The first piece in a short series on rolling reforecasts.
In a recent article by Mary Driscoll, a senior research fellow at the not-for-profit business research firm APQC, she writes, “Only 50% of organizations currently use rolling reforecasts.” Notice the inclusion of the word “only” in that sentence; betraying the unspoken expectation of most of us that more companies should be using rolling reforecasts to manage their financial performance in such turbulent times as these.
Call me a sceptic, but personally, I doubt whether the real figure is as high as 50%. There are the three reasons that lead me to such a view. First, it is inevitable that all surveys have an element of bias, and here I suspect that some respondents may have felt obliged to give a positive answer to the question simply because rolling reforecasting is widely recognized as a best-practice methodology. I am not questioning the rigour of the research here—APQC do quality work far removed from the vox-pop surveys that are designed simply to generate headlines.
Then there is the confusion that arises from the fact that there is no universally accepted definition of what constitutes a rolling reforecast. Most research suggests that while the majority of companies aspire to reforecast on a monthly basis, few actually achieve that goal and reforecast less frequently. Therefore, within the 50% that are reporting they use rolling reforecasts, there will be companies reforecasting quarterly and bi-annually. In light of recent fluctuations in exchange rates and oil prices, the idea of a twice-yearly rolling reforecast is perhaps something of a misnomer.
Finally, there is the question of who is doing the reforecasting. Although one might assume that every budget contributor is involved in each reforecast, in my experience this is not always the case. Sometimes senior members of the finance team are responsible for reforecasts, making amendments to revenue lines and key line item expenses based on recent trends. Colloquially, these are often referred to as “burn rates.” While this is far from ideal, one could argue that it is preferable to not reforecasting at all.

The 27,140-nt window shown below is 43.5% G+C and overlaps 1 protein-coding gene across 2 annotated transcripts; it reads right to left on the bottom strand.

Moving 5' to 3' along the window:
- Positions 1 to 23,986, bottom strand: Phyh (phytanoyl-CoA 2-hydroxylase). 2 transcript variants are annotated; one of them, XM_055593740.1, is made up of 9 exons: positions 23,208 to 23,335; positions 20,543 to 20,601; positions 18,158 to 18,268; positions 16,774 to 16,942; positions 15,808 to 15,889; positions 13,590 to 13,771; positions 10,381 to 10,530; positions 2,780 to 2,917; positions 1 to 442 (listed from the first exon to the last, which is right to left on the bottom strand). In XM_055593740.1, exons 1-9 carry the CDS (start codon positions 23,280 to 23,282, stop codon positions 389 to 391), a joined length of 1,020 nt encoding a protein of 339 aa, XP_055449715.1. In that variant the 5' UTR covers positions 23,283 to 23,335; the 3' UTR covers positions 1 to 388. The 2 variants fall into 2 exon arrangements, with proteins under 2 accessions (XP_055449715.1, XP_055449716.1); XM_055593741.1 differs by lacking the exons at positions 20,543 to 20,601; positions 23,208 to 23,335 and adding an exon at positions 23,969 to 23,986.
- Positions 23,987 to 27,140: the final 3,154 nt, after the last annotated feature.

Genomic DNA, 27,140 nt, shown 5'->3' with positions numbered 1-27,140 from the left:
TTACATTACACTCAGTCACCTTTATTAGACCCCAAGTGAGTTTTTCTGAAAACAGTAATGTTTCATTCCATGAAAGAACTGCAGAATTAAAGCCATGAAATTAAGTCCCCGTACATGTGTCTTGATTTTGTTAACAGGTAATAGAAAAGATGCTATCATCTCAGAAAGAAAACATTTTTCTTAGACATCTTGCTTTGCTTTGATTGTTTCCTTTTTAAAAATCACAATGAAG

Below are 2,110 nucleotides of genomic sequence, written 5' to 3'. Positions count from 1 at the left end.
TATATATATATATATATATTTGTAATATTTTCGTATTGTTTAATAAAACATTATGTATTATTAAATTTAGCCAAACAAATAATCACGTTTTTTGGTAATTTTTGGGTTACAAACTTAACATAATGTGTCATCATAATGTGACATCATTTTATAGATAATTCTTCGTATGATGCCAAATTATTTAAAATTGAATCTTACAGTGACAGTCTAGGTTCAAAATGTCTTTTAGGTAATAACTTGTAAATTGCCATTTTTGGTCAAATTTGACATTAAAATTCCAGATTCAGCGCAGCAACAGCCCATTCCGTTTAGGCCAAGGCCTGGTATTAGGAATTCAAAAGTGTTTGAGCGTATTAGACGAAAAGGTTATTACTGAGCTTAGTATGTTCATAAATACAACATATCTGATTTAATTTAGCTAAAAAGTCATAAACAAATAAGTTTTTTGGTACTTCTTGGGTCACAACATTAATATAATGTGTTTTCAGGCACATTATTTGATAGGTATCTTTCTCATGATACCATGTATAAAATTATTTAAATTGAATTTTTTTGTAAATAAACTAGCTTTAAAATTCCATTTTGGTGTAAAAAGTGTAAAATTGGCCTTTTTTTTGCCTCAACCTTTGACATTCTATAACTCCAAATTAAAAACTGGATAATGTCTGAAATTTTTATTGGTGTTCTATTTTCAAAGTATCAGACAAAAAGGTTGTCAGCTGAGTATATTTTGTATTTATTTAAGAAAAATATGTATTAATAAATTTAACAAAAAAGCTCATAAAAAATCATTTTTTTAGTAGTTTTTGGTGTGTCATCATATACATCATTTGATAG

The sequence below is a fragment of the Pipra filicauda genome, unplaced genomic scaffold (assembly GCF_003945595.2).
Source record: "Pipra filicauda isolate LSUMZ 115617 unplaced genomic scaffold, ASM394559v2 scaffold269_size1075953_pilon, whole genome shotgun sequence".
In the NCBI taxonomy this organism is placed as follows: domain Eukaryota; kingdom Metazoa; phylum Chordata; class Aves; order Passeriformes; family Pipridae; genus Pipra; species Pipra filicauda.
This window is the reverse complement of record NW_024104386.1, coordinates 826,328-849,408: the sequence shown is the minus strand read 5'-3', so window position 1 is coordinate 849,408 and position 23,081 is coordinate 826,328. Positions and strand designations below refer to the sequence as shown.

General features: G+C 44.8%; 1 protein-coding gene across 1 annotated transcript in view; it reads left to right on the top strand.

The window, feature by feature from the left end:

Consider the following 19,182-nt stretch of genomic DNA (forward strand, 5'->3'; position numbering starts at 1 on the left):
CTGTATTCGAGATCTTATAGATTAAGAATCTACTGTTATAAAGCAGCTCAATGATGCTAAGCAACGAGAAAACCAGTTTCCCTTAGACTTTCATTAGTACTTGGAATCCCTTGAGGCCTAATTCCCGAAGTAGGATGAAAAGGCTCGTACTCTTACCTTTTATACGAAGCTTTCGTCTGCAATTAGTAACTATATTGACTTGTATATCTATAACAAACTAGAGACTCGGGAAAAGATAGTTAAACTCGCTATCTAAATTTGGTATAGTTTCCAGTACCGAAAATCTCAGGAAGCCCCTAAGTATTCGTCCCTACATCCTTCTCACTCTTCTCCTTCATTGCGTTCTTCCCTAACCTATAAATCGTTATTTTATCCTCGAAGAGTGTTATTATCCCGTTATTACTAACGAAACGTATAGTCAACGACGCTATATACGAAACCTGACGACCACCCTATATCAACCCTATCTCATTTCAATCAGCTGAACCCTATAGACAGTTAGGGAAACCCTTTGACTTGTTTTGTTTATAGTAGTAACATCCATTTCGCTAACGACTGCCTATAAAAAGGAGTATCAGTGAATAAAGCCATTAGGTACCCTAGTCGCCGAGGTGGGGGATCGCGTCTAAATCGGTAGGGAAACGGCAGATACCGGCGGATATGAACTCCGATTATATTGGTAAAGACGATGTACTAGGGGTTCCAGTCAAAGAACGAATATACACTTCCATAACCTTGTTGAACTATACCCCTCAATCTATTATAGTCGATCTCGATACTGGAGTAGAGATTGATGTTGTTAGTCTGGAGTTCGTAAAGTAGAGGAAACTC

Before I commit myself to what I suspect is a more realistic figure for the proportion of companies using rolling reforecasts, let me share my view of what constitutes a rolling reforecast.
The essentials of rolling reforecasting
Let us not forget that reforecasting the future is not a goal in itself; it is taking actions to influence it that matters. These fall into three broad areas, based on their immediacy:
- Short-term actions, such as realigning resources and capacity with fluctuating demand, that will help the company achieve the current year’s financial objectives.
- Medium-term actions that senior executives may need to take to manage market expectations and avoid earnings warnings that could damage their stock price.
- Longer-term, strategic actions to address any emerging performance gaps against competitors.
Exactly what form rolling reforecasts need to take to provide this action-orientated insight depends of many factors, including the level of uncertainty inherent in a particular market and the proportion of a company’s expenses that can be controlled in the short term. Today, many companies are aiming towards rolling monthly reforecasts, while others in sectors such as retailing are already using weekly forecasting. Ultimately, as long as a company has the capability to reforecast with the frequency it desires, it does not really matter what that frequency is. Neither does it matter how far companies forecast into the future. Most tend to forecast on a rolling 18-month time scale, the rationale being that once they get half way through the current year, they have full visibility into the next fiscal year. However, companies operating in sectors that require large capital investments typically forecast on far longer time scales. The main thing is that a reforecast extends beyond the FP&A team and becomes an enterprise-wide activity, so that those responsible for revenue generation and expenditure can collaborate around a shared set of data.
If we accept such a definition alongside my earlier reservations, I would suggest that probably no more than a third of companies actually use rolling reforecasts today. Why is this so low? In my experience it is because most reforecasts involve reworking the annual budget. In such a situation, moving to rolling quarterly reforecasts means doing four complete budgets each year and four times the workload. That is unacceptable to most managers, which is why the FP&A team inherited the process.
However, there is a better approach, and I will explore that in the next post in the series.